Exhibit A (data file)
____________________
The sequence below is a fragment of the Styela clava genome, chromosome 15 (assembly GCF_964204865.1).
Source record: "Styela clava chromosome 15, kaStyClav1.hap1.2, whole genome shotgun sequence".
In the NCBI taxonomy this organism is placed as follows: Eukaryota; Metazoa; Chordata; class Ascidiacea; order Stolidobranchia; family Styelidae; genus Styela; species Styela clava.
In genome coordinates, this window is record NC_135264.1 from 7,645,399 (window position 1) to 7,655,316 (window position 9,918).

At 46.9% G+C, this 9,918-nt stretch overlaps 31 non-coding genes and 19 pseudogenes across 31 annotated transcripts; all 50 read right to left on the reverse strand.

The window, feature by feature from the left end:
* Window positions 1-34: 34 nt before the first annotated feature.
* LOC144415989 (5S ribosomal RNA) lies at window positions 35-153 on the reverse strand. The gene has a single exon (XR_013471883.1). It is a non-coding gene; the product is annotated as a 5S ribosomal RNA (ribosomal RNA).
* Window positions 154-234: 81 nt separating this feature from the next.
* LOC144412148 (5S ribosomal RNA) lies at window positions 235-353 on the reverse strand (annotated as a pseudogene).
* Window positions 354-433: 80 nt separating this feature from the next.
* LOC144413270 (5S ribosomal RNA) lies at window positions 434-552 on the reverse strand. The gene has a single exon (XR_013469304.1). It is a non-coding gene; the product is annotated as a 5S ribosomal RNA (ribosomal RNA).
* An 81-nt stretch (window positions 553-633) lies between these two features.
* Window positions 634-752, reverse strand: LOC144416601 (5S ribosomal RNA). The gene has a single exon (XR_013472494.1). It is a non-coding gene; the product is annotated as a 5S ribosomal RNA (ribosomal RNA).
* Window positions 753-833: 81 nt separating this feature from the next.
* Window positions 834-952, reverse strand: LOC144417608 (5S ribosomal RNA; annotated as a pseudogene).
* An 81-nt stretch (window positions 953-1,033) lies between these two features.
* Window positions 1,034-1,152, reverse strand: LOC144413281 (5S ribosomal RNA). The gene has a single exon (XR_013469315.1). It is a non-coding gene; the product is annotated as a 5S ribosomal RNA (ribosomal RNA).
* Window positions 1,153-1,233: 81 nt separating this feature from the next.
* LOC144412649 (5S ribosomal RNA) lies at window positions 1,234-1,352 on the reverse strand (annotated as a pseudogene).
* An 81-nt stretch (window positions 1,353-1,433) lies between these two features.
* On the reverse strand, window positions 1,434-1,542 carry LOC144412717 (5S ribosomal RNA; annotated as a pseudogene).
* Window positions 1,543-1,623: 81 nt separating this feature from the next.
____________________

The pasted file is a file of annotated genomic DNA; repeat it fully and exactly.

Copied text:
The sequence below is a fragment of the Styela clava genome, chromosome 15 (assembly GCF_964204865.1).
Source record: "Styela clava chromosome 15, kaStyClav1.hap1.2, whole genome shotgun sequence".
In the NCBI taxonomy this organism is placed as follows: Eukaryota; Metazoa; Chordata; class Ascidiacea; order Stolidobranchia; family Styelidae; genus Styela; species Styela clava.
In genome coordinates, this window is record NC_135264.1 from 7,645,399 (window position 1) to 7,655,316 (window position 9,918).

At 46.9% G+C, this 9,918-nt stretch overlaps 31 non-coding genes and 19 pseudogenes across 31 annotated transcripts; all 50 read right to left on the reverse strand.

The window, feature by feature from the left end:
* Window positions 1-34: 34 nt before the first annotated feature.
* LOC144415989 (5S ribosomal RNA) lies at window positions 35-153 on the reverse strand. The gene has a single exon (XR_013471883.1). It is a non-coding gene; the product is annotated as a 5S ribosomal RNA (ribosomal RNA).
* Window positions 154-234: 81 nt separating this feature from the next.
* LOC144412148 (5S ribosomal RNA) lies at window positions 235-353 on the reverse strand (annotated as a pseudogene).
* Window positions 354-433: 80 nt separating this feature from the next.
* LOC144413270 (5S ribosomal RNA) lies at window positions 434-552 on the reverse strand. The gene has a single exon (XR_013469304.1). It is a non-coding gene; the product is annotated as a 5S ribosomal RNA (ribosomal RNA).
* An 81-nt stretch (window positions 553-633) lies between these two features.
* Window positions 634-752, reverse strand: LOC144416601 (5S ribosomal RNA). The gene has a single exon (XR_013472494.1). It is a non-coding gene; the product is annotated as a 5S ribosomal RNA (ribosomal RNA).
* Window positions 753-833: 81 nt separating this feature from the next.
* Window positions 834-952, reverse strand: LOC144417608 (5S ribosomal RNA; annotated as a pseudogene).
* An 81-nt stretch (window positions 953-1,033) lies between these two features.
* Window positions 1,034-1,152, reverse strand: LOC144413281 (5S ribosomal RNA). The gene has a single exon (XR_013469315.1). It is a non-coding gene; the product is annotated as a 5S ribosomal RNA (ribosomal RNA).
* Window positions 1,153-1,233: 81 nt separating this feature from the next.
* LOC144412649 (5S ribosomal RNA) lies at window positions 1,234-1,352 on the reverse strand (annotated as a pseudogene).
* An 81-nt stretch (window positions 1,353-1,433) lies between these two features.
* On the reverse strand, window positions 1,434-1,542 carry LOC144412717 (5S ribosomal RNA; annotated as a pseudogene).
* Window positions 1,543-1,623: 81 nt separating this feature from the next.